Edited by George Bell.
hat Country, communicated [to the Royal Society] by Dr. Wallace, F.R.S.":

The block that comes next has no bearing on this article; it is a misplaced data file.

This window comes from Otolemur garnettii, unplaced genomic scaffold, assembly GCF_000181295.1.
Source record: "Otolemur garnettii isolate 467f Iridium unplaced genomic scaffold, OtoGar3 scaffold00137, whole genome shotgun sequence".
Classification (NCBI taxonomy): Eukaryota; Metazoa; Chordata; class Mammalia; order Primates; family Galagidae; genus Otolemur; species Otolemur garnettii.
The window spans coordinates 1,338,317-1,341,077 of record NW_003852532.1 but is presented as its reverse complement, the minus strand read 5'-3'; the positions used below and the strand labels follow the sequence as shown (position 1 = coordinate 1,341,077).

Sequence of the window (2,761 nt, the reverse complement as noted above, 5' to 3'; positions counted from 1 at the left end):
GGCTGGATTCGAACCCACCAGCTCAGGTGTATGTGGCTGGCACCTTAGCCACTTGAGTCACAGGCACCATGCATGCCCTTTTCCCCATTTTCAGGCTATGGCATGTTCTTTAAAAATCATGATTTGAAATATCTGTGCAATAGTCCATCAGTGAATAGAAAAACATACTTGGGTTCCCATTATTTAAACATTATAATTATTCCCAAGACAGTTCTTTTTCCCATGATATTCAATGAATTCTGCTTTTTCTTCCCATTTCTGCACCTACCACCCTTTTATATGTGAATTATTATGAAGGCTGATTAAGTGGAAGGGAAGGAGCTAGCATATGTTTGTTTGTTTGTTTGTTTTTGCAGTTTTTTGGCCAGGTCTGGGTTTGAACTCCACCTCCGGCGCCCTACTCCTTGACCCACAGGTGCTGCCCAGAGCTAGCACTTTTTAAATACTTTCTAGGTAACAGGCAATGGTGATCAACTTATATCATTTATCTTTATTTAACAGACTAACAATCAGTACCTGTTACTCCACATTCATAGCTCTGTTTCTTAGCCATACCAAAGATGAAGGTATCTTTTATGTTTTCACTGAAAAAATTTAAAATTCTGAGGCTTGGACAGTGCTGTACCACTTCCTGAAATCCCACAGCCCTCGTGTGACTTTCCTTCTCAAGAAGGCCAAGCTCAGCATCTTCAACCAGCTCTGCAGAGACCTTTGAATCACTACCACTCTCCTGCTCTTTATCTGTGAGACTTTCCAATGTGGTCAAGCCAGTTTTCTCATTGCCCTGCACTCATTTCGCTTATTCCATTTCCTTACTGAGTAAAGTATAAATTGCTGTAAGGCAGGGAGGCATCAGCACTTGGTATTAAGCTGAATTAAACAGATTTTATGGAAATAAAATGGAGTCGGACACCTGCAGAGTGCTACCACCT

"The 4th [November] we came into the great harbour of Caledonia. It is a most excellent one; for it is about a league in length from N.W. to S.E. It is about half a mile broad at the mouth, and in some places a mile and more farther in. It is large enough to contain 500 sail of ships. The greatest part of it is landlocked, so that it is safe, and cannot be touched by any wind that can blow the harbour; and the sea makes the land that lies between them a peninsula. There is a point of the peninsula at the mouth of the harbour that may be fortified against a navy. This point secures the harbour, so that no ship can enter but must be within reach of their guns. It likewise defends half of the peninsula; for no guns from the other side of the harbour can touch it, and no ship carrying guns dare enter for the breastwork at the point. The other side of the peninsula is either a precipice, or defended against ships by shoals and breache